Israel reports 24 troop deaths in Gaza, the highest single-day toll
The Israeli military announced Tuesday that 24 soldiers were killed in Gaza, marking the highest death toll in a single day since the conflict began in October. This escalation coincided with what Palestinians described as the most intense bombardment of southern Gaza to date.
Rear Admiral Daniel Hagari, an Israeli military spokesman, reported that an explosion killed 21 soldiers. According to Hagari, militants launched rocket-propelled grenades at a tank. Simultaneously, an explosion in two buildings — previously rigged with explosives by Israeli forces for demolition — resulted in their collapse onto the troops. "We are investigating the details and causes of the explosion," Hagari stated. Additionally, the military confirmed three separate fatalities in southern Gaza.
Israeli forces intensified operations in western Khan Younis, Gaza, with comprehensive air, sea, and land bombardments. Ashraf al Qidra, a Gaza Health Ministry spokesman, told Reuters that these operations included storming a hospital and detaining medical staff.
Israel has not commented on the situation at the hospital. Al Qidra noted that at least 50 people were killed in Khan Younis on Sunday night, and ongoing sieges at medical facilities hindered access to numerous casualties.
The United States has urged Israel to safeguard innocent Palestinians and medical personnel. John Kirby, a White House National Security Council spokesman, affirmed Israel's right to self-defense on Monday but emphasized adherence to international law and the protection of civilians and medical staff.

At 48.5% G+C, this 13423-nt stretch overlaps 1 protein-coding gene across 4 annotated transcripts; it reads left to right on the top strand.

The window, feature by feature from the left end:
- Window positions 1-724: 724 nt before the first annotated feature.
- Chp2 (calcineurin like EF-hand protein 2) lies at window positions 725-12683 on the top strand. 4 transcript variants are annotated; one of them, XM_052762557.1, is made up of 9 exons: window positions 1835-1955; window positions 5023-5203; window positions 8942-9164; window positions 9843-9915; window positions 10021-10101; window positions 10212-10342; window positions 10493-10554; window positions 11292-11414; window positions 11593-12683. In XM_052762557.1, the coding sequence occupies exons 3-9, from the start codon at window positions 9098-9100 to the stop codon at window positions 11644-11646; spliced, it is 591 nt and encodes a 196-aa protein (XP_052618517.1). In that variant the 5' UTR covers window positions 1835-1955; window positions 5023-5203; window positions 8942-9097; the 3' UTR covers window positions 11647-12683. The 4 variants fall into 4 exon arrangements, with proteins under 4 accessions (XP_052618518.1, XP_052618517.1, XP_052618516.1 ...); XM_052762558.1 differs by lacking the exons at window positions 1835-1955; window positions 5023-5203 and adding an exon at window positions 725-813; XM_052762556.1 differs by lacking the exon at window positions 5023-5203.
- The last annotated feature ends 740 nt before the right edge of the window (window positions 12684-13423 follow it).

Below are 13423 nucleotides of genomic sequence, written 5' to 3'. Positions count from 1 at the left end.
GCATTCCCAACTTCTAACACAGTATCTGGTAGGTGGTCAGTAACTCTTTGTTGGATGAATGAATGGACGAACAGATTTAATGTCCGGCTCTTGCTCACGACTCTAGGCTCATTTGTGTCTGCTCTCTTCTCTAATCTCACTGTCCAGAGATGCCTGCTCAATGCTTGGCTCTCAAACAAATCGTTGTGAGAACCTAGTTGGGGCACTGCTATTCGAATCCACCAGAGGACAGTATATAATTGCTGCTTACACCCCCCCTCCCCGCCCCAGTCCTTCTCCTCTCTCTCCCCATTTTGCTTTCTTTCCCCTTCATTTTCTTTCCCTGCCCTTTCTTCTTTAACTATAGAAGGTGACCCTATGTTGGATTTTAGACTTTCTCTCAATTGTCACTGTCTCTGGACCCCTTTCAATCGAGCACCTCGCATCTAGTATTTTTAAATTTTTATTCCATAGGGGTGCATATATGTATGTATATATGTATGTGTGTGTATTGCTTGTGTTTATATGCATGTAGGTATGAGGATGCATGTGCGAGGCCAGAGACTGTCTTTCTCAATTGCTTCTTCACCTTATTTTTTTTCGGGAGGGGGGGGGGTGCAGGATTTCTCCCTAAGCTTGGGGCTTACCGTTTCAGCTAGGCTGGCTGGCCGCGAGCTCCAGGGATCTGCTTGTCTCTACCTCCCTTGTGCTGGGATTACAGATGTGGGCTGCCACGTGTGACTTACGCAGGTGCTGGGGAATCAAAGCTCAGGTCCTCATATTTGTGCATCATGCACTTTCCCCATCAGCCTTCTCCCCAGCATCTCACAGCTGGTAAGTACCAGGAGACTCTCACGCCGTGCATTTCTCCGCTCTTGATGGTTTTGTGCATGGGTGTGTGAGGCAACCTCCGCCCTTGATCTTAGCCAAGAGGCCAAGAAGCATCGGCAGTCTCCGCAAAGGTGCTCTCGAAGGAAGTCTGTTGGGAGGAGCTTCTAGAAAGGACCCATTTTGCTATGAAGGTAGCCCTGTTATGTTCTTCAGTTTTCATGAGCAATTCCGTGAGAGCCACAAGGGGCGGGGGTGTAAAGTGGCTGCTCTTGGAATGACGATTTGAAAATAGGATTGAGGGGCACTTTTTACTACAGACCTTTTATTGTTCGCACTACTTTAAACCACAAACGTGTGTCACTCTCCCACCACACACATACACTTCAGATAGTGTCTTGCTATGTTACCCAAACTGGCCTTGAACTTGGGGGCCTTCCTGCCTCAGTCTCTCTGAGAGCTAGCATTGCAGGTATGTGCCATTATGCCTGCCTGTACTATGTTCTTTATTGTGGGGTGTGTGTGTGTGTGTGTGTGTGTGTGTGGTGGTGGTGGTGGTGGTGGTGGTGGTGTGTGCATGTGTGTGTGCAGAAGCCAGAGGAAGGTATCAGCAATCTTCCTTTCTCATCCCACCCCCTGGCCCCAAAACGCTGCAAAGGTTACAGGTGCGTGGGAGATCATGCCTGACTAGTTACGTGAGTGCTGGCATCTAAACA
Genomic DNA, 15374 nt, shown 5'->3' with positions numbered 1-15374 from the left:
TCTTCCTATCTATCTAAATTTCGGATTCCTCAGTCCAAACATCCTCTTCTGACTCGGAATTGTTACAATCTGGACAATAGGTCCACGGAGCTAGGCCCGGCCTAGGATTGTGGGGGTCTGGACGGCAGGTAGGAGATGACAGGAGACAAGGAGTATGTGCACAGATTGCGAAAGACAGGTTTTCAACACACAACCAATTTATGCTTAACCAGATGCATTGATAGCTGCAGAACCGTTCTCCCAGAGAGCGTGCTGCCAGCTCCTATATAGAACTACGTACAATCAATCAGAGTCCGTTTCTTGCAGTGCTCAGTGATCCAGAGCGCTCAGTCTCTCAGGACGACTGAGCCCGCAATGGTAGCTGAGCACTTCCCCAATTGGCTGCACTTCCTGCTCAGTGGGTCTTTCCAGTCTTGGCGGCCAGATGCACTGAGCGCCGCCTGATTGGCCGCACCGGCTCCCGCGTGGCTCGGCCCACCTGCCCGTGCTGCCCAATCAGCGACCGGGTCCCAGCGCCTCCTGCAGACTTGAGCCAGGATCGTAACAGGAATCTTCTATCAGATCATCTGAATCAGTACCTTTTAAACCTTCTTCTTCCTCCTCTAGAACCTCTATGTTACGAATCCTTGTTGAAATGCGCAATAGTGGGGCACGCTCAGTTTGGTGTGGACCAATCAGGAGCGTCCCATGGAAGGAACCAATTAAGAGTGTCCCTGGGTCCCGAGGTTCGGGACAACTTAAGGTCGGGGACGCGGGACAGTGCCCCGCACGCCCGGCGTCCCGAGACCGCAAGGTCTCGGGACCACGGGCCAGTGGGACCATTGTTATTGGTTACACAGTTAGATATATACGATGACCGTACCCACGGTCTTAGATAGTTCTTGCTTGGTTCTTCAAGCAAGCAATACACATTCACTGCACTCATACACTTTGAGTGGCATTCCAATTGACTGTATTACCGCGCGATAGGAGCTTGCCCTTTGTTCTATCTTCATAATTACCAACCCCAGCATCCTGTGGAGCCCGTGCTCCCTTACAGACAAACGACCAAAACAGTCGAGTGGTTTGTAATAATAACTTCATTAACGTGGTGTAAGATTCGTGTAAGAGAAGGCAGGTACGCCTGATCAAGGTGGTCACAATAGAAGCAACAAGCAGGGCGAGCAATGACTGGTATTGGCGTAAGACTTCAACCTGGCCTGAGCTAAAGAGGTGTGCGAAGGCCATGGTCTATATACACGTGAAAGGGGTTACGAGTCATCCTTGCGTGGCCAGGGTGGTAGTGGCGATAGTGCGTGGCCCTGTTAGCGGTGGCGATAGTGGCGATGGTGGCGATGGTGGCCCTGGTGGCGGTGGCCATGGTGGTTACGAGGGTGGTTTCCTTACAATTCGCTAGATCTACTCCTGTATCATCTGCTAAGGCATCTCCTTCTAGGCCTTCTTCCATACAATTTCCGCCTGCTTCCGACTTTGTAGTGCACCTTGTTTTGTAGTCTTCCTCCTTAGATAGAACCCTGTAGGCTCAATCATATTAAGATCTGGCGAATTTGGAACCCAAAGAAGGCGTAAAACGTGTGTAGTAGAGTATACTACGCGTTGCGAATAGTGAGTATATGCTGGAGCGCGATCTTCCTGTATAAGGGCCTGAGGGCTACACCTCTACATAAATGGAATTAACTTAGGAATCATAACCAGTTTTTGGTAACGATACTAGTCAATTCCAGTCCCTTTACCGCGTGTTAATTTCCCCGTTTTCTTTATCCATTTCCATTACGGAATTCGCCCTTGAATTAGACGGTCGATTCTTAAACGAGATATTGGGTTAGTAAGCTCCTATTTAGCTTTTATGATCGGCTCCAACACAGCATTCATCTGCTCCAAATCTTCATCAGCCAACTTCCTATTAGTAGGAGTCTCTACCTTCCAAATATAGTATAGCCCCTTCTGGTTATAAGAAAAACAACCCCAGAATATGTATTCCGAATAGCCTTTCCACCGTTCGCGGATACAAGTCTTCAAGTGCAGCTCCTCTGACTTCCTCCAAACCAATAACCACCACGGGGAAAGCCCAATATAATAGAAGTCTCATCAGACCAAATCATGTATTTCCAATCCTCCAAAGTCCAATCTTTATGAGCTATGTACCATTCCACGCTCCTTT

Israel accuses Hamas fighters of operating near hospitals, a claim both Hamas and medical personnel deny. Israel's offensive, initiated last week to target Khan Younis — now declared a principal Hamas base — followed the Oct. 7 attacks on southern Israel, which, according to Israeli reports, resulted in 1,200 deaths.
Israel has pledged to eliminate Hamas, the Palestinian Islamist movement governing Gaza. Gaza's Health Ministry reported at least 25,295 fatalities since Oct. 7.
International concern grows over the Palestinian death toll and a burgeoning humanitarian crisis in Gaza. The U.S. has called for reduced civilian casualties and an end to violence by Israeli settlers in the West Bank, maintaining its support for a two-state solution.
Israeli Foreign Minister Israel Katz, meeting with EU counterparts in Brussels, focused on potential infrastructure projects, avoiding two-state solution discussions. Prime Minister Benjamin Netanyahu regards a Palestinian state as an existential threat to Israel.
EU Foreign Policy Chief Josep Borrell proposed a peace roadmap, suggesting an EU and Arab-nation-organized peace conference, with invitations to the U.S. and U.N. as conveners.
Following the death of a 17-year-old Palestinian American in the West Bank, reportedly at the hands of Israeli security forces, Washington has demanded an investigation and accountability. The youth's uncle told Reuters he died amid clashes involving Palestinian stone-throwing.
Violence has surged in the Israel-occupied West Bank, parallel to the conflict in Gaza since October.